March 17, 2016
ISSUE | LONG-TERM CARE Premiums too costly Premium increases of up to 130 percent for long-term-care insurance will be a financial nightmare for thousands of seniors in Pernnsylvania ("Insurers explain hikes in long-term care," "Insurers bailing out," Friday). They will put policyholders between a rock and a hard place: Do we accept and pay the increases, if we can afford them, or will we be forced to let the policies lapse and lose the value of the premiums we have paid? Even worse, we would be without coverage, because getting a new policy at our age would be financially prohibitive if we could find a company to offer a policy.
June 14, 2013
Fans of Joseph Heller's Catch-22 can't help but hear an echo of the novel's plot in the real-life drama playing out over the leak of information about massive U.S. government spying programs. The admitted whistle-blower, former National Security Agency contract worker Edward Snowden, apparently exposed the NSA's telephone and Internet data-gathering in an attempt to trigger a public debate about the extent to which our privacy has been compromised in the name of national security.
October 4, 2012 |
OK, WE ALREADY know that Mitt Romney is no Jack Kennedy, but neither is President Obama. We know that they're both likable enough, that their campaigns sometimes remind us of that ad, "Where's the beef," that neither is going to exploit his opponent's youth and inexperience, and that the Soviet Union does not dominate Eastern Europe (anymore). So, going into Wednesday's overhyped political Super Bowl of a presidential debate in Denver, it might be good if you ask yourself: Will Romney - behind in the polls in key battleground states - be better off if he hits Obama with a memorable "zinger"?
February 5, 2012 |
Question: I'm an Indian national residing in the United States. I was scheduled to fly from Houston to Mumbai on British Airways recently. My itinerary involved a short stopover in London. In Houston, while checking in with British Airways, I was denied boarding because my work visa was not stamped in my passport. The original visa stamped in my passport had expired and I was traveling to India in order to get my renewed visa stamped at the U.S. consulate in Mumbai. I was carrying an application that permits me to continue living and working legally in the U.S. and to travel abroad.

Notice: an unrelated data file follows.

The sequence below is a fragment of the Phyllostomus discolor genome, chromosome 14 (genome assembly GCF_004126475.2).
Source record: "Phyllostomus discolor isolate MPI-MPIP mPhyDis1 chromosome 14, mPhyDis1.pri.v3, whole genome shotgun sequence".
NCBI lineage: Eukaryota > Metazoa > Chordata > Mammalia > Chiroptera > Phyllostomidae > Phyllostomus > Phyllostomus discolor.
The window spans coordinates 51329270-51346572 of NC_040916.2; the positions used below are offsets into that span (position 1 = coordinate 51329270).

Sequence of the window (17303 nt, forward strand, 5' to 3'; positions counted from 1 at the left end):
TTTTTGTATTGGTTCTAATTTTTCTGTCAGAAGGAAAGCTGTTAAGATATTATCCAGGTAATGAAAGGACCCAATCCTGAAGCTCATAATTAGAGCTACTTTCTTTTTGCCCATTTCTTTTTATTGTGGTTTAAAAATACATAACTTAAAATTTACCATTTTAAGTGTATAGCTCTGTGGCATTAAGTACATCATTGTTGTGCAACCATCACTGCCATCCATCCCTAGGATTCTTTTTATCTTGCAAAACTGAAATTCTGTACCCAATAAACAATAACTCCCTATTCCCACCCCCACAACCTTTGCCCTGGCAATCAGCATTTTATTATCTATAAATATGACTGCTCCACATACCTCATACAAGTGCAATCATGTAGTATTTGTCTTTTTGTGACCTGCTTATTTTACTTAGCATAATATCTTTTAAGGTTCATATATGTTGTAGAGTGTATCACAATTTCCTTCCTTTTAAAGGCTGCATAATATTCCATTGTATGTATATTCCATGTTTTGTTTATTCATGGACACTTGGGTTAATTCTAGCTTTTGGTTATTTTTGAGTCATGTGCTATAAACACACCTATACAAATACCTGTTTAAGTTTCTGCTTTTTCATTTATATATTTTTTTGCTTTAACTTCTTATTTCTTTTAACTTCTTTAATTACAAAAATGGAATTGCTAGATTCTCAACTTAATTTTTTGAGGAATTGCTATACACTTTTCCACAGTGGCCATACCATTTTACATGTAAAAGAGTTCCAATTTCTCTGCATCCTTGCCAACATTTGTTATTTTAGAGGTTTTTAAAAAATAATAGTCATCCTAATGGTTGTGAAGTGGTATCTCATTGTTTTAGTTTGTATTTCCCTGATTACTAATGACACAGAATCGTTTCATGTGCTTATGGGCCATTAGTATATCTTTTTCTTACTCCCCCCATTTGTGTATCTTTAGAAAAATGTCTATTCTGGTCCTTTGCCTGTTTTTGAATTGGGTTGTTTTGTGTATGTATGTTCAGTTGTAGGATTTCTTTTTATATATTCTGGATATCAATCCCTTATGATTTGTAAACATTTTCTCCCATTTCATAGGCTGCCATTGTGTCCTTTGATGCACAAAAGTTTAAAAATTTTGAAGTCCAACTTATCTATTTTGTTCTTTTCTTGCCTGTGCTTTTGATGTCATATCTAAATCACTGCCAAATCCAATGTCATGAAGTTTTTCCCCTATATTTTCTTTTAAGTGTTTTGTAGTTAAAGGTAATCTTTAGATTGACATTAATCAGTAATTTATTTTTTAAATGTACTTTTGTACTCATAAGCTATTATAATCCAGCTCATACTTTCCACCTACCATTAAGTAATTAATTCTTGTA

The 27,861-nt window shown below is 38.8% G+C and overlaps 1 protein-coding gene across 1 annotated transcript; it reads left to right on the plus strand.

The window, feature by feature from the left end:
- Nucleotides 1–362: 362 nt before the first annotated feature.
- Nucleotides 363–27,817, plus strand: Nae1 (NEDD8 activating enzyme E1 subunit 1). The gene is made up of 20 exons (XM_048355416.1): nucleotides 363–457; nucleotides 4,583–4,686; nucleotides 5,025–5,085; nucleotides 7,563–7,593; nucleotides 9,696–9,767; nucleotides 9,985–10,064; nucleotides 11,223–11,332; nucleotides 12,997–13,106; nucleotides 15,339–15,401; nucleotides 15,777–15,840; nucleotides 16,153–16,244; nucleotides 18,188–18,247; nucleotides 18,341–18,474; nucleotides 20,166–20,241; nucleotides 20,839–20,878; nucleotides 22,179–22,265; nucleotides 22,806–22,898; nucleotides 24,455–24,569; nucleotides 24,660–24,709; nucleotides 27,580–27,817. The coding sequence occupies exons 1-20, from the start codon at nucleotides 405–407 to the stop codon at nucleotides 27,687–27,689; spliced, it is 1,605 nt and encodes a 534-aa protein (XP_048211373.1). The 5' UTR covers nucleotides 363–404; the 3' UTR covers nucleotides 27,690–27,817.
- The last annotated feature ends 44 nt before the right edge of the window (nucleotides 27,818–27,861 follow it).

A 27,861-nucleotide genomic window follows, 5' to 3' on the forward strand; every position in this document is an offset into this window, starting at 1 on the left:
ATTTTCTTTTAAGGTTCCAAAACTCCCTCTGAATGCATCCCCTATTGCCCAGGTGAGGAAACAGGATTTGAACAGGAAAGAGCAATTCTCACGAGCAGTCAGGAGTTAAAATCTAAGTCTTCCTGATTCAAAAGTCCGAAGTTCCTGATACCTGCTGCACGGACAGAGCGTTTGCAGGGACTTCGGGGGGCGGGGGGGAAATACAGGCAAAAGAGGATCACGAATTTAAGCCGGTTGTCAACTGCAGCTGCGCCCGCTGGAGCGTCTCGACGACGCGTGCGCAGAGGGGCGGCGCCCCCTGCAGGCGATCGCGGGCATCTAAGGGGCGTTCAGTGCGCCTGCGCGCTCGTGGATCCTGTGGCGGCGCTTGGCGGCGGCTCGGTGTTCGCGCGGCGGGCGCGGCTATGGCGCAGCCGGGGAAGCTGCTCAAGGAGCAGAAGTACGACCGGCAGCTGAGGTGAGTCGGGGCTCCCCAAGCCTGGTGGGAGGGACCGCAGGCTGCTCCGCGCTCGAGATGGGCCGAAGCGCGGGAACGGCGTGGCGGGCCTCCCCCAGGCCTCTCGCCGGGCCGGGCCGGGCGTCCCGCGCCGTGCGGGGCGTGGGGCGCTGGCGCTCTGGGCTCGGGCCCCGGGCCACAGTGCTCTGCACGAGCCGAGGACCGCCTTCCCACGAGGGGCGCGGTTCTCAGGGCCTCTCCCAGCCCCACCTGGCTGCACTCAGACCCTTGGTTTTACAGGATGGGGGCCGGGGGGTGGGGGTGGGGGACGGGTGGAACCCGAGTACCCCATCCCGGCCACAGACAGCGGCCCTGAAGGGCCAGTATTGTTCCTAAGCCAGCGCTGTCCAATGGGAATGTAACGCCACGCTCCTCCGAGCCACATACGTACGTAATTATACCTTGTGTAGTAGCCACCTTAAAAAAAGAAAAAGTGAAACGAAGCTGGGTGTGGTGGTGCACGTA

October 28, 2011 |
WASHINGTON - Today's record-low mortgage rates are out of reach for millions of U.S. homeowners who would benefit from them most. One in four homeowners with a mortgage - 11 million people - owe more than their home is worth. These "underwater" borrowers have virtually no shot at refinancing and their plight is a drag on the housing market and the broader economy. The Obama administration is hoping at least 1 million of these borrowers will take advantage of its refinancing program under more lenient rules unveiled Monday.
September 25, 2011 |
The normal tug-of-war between a pharmaceutical company and the U.S. Food and Drug Administration over approval for a drug has been turned on its side with midodrine, a medicine that helps about 100,000 patients a year avoid the potential dangers of low blood pressure. Shire Pharmaceuticals Inc., with U.S. headquarters in Wayne, no longer makes the drug, but it wants the FDA to give final approval of midodrine to lift a regulatory cloud. Barring that, it wants the FDA to approve Shire's plan for new trials or hold a hearing that might kill the drug.
January 12, 2011
"Voting shall be based upon the player's record, playing ability, integrity, sportsmanship, character and contributions to the team(s) on which the player played. " - Baseball Hall of Fame Instruction to Voters THE "INTEGRITY, sportsmanship, character" determination has become the Catch-22 of the annual BBWAA election of eligible former players to the Hall of Fame. That's Catch-22, as in catch 22 guys who used performanc-enhancing drugs during their careers and triple that number will go uncaught.
June 15, 2010 |
Anglo-American polemicist, literary critic, and political wag Christopher Hitchens has been called, usually to his great dismay, America's last public intellectual, a contrarian who philosophizes with a hammer, and a political gadfly. Hitchens, whose books include Thomas Jefferson: Author of America and God Is Not Great: How Religion Poisons Everything , will discuss his new tome, Hitch-22: A Memoir , Tuesday night at 7:30 at the Free Library of Philadelphia's Central Library, 1901 Vine St. On Monday, while waiting for a flight to Miami at Ronald Reagan Washington National Airport in Arlington, Va., Hitchens, 61, talked by cell phone about his life, his politics, and his distaste for religion.
November 17, 2009 |
On the same day the U.S. Labor Department reported that the unemployment rate had reached a landmark 10.2 percent, President Obama signed a law extending unemployment benefits by up to 20 weeks in some states, including Pennsylvania and New Jersey. "I was so relieved," said Dawn Brown, 41, a mother of two from North Wales who lost her market-data research job in June. "It just took all the worry away. " But the new law won't help Brown at all - or anybody else who has been laid off since late June.
January 6, 2006 |
THE FIGHT in Iraq has not been going as smoothly as originally advertised by the White House. An expanding insurgency has been noted for two years by military leaders on the ground, was predicted by the CIA, and even the president has now acknowledged an organized resistance. Turning past stories about federal indictments, appointments and espionage on the front pages in the last few weeks, you might have seen continued partisan rhetoric promoting an immediate withdrawal from Iraq while the president wants to keep the status quo. Neither course works.